China’s Pony.ai will work with Toyota Motor on safe mobility services, incorporating autonomous driving technology. The companies next month will begin a pilot program on public streets in Beijing and Shanghai. Meanwhile, Toyota and Suzuki Motor announced that they will take small equity stakes in each other, as they jointly develop next-generation automotive technology.

For the 2020 Olympic Games in Tokyo, Toyota will deploy a fleet of 3,700 vehicles, many of them electric vehicles, including about 500 fuel-cell vehicles, 850 battery-powered EVs, and dozens of self-driving shuttles.

Corey Levandowski, formerly of Waymo and Uber Technologies, was criminally charged Tuesday with 33 counts of theft and attempted theft from Google. He pleaded not guilty to the charges and posted $2 million in bail. The automotive engineer was ordered to wear an ankle bracelet. Levandowski simultaneously stepped down as CEO of Pronto.AI, his latest startup. Pronto’s chief safety officer, Robbie Miller, took over the CEO position.

With a change in CEOs and an underperforming initial public offering, Uber no longer seems to have the same corporate swagger it exhibited for so many years, this analysis notes.

China is taking a slow and steady approach to the testing of autonomous vehicles, Echo Huang writes in this essay.

Waymo vehicles are disrupted in operation by severe weather, and by dust, fog, smoke, and other conditions. “Challenging [environmental] conditions, which affect human driver and vehicle performance, are one of the leading contributors to crashes on our roads … Poor perception creates significant risk for other road users including pedestrians, cyclists, and other vehicle occupants,” Waymo chief safety officer Debbie Hersman wrote in a blog post. “Waymo is working hard to master a variety of weather scenarios as part of our mission to improve road safety.”

Tip money intended for Dashers, the meal delivery people used by DoorDash, will now go directly to those workers, according to the company.

Ferdinand Piëch, who had a long career in management at Porsche and Volkswagen, thanks to his family’s ownership in those car companies, died on Sunday at the age of 82.

Once 5G connectivity is established in self-driving cars, C-V2X communications technology may finally win out over the Dedicated Short-Range Communications protocol, which has been under development for two decades, this analysis notes. Proponents of C-V2X say the technology will make cars smarter and driving safer.

A Ford Motor executive in an interview with The Telegraph in London, England, said self-driving cars will be like taxicabs in having a relatively short life. He predicts autonomous vehicles will need replacement after four years, compared with the nearly dozen years the average U.S. owner will keep a vehicle.

M&A
KKR seeks a buyer for Austin, Texas-based Epicor Software, a provider of enterprise resource planning software, Reuters reports, citing people familiar with the matter. The acquisition may be worth about $5 billion.

Syncsort of Pearl River, N.Y., agreed to acquire the Software Solutions business of Pitney Bowes for $700 million. The transaction is expected to close by the end of the year.

Cisco Systems bought Customer Analytics Technologies, known as CloudCherry, a Salt Lake City-based customer analytics startup, previously funded by Microsoft and other investors. This is Cisco’s fifth known acquisition of the year. This analysis looks at the company’s recent acquisition record.

Airship, a customer engagement company, purchased San Francisco-based Apptimize, a provider of A/B testing and optimization tools for applications.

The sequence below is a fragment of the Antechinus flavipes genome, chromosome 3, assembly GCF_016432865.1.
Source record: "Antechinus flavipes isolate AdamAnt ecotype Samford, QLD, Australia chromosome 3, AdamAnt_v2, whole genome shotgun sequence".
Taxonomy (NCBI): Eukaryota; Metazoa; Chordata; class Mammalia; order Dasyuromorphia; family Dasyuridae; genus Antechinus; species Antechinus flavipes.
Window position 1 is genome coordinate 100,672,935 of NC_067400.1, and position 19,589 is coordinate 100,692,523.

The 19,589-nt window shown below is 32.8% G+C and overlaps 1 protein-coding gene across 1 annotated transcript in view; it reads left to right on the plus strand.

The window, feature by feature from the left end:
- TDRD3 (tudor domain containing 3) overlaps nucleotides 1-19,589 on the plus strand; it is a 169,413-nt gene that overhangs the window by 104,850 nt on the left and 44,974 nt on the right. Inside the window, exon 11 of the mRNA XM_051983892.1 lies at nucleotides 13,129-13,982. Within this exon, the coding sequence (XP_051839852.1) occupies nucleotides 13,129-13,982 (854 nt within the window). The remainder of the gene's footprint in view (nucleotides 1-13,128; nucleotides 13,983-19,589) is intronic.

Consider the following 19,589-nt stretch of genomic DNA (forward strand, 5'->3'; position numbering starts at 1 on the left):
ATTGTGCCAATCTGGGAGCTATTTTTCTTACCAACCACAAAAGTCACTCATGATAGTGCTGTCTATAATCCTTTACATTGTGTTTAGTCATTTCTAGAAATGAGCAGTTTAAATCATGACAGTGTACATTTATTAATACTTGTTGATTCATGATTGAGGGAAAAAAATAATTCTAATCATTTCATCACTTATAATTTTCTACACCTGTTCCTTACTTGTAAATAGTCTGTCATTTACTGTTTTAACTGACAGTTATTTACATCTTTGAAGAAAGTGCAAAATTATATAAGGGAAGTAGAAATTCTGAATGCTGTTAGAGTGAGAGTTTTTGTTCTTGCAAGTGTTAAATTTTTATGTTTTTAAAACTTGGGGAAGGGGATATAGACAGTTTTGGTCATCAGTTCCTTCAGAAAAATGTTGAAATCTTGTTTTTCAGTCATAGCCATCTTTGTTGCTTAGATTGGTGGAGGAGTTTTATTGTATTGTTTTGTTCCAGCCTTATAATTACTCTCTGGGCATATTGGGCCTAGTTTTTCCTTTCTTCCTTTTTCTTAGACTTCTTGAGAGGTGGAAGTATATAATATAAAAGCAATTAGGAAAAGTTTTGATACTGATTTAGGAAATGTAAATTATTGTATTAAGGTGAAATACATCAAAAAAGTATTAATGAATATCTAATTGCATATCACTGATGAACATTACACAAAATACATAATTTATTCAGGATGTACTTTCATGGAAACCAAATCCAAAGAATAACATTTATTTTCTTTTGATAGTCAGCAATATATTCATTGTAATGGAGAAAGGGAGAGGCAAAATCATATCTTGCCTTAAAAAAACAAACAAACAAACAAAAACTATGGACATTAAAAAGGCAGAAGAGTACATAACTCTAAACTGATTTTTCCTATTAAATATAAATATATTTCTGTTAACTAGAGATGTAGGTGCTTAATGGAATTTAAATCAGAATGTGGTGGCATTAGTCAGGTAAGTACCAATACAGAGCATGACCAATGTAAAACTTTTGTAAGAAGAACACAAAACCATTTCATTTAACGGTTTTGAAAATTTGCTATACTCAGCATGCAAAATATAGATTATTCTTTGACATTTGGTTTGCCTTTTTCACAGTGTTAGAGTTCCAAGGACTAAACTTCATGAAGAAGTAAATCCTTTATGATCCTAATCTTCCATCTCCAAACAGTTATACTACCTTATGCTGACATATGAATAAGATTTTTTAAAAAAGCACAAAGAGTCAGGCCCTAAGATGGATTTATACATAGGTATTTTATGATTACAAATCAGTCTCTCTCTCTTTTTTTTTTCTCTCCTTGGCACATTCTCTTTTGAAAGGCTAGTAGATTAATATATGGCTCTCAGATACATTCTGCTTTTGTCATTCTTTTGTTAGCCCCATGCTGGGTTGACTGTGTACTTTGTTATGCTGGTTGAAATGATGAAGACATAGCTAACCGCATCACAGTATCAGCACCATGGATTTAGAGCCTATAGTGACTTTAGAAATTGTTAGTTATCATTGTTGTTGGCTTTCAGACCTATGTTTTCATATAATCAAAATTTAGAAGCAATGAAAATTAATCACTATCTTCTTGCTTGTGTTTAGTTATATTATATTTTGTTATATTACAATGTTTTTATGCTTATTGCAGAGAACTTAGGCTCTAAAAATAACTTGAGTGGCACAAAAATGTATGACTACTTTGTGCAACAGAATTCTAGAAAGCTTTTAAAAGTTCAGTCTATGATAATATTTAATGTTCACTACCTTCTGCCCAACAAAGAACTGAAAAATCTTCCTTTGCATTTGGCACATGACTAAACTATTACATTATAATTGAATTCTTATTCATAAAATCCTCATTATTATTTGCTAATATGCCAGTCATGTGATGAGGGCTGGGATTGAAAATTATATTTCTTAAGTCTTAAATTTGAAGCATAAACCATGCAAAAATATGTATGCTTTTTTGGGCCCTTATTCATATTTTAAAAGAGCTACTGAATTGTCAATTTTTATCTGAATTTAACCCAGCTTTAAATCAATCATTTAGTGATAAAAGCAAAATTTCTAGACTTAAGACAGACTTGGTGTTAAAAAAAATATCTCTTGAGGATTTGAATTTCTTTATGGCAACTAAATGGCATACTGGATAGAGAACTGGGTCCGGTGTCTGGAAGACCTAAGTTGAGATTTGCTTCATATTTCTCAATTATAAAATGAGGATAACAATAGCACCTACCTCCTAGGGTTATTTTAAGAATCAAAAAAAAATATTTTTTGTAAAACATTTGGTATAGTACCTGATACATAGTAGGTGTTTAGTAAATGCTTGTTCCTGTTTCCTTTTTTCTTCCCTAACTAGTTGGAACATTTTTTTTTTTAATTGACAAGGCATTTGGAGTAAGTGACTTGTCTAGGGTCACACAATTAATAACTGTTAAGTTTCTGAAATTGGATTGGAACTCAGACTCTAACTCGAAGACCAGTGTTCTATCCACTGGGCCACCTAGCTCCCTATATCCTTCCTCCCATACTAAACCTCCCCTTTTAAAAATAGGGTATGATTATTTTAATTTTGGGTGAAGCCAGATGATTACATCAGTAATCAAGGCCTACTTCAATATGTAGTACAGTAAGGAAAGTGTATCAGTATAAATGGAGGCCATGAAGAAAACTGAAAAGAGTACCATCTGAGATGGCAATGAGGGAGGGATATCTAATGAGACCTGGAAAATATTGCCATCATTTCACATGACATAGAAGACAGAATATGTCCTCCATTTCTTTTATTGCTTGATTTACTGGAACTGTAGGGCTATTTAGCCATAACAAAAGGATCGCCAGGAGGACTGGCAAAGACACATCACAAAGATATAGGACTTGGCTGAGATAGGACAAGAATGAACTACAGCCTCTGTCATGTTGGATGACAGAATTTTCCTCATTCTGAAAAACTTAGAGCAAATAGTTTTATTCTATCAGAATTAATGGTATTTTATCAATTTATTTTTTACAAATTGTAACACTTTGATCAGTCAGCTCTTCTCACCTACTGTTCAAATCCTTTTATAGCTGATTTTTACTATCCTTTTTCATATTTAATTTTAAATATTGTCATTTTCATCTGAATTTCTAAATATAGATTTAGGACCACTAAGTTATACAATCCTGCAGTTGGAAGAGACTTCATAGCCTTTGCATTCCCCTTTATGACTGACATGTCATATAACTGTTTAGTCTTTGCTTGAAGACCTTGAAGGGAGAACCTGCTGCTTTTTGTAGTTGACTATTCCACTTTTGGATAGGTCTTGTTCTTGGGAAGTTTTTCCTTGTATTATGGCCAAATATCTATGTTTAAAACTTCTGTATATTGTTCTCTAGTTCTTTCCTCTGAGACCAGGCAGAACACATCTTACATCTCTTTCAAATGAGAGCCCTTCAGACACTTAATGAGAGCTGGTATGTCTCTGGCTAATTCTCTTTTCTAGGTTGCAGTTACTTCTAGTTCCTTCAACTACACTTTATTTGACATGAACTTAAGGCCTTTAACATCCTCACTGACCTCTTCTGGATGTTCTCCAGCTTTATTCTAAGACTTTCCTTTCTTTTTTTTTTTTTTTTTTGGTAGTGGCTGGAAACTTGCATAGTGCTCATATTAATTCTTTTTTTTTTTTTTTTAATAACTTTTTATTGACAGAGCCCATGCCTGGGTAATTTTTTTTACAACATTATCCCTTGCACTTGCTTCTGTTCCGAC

Suitable Technologies sold Beam, the Palo Alto, Calif.-based developer of telepresence robots, to Blue Ocean Robotics of Denmark.

Accenture acquired Fairway Technologies, an American provider of engineering services. The firm will become part of the Accenture Product and Platform Engineering Services practice.

DXC Technology, an IT services company based in Tysons, Va., acquired Syscom, a Norwegian provider of service management solutions and security consulting. Syscom was founded in 1987.

Sony will sell its 5% stake in Olympus back to the medical equipment company for $762.88 million. The move was prompted by pressure from activist investor Daniel Loeb.

Finance
Megvii Technology, the Chinese AI startup known for the Face++ facial recognition platform, filed for an IPO in Hong Kong, seeking to raise from $500 million to $1 billion in the offering.

Peloton filed for a $500 million IPO. The connected fitness company reports a net loss of $196 million on revenue of $915 million for the fiscal year ended June 30, 2019. The S-1 filing reveals that hardware revenue is much greater than software revenue for its stationary bicycles and treadmills.

Denver-based Ping Identity, an identity management software supplier owned by Vista Equity Partners, filed for a $100 million IPO. It plans to trade as PING on the Nasdaq. Goldman Sachs is the lead underwriter. Ping reports a net loss of $3 million on revenue of $113 million for the first half of 2019.

Datadog of New York, a provider of cloud app monitoring, filed for a $100 million IPO. It plans to trade as DDOG on the Nasdaq. Morgan Stanley is the lead underwriter. The company reports a net loss of $13 million on $153 million in revenue for the first half of this year. Datadog raised almost $150 million in venture capital funding. Index Ventures owns 20.1% of the company prior to the offering, while OpenView Venture Partners holds 16%, Iconiq Capital 11.3%, and RTP Ventures 8.2%.

Bloomberg reports McAfee hired Morgan Stanley and Bank of America Merrill Lynch to lead its forthcoming IPO. The Wall Street Journal earlier reported that the cybersecurity company may seek to raise about $1 billion on a valuation of $5 billion. McAfee is owned by TPG Capital, Thoma Bravo, and Intel.

TeamViewer, a German provider of business collaboration software, plans an IPO on the Frankfurt exchange this year, Bloomberg reports. Permira, a private equity firm, owns the company. The offering may value TeamViewer at €4 billion to €5 billion (about $4.4 billion to $5.5 billion).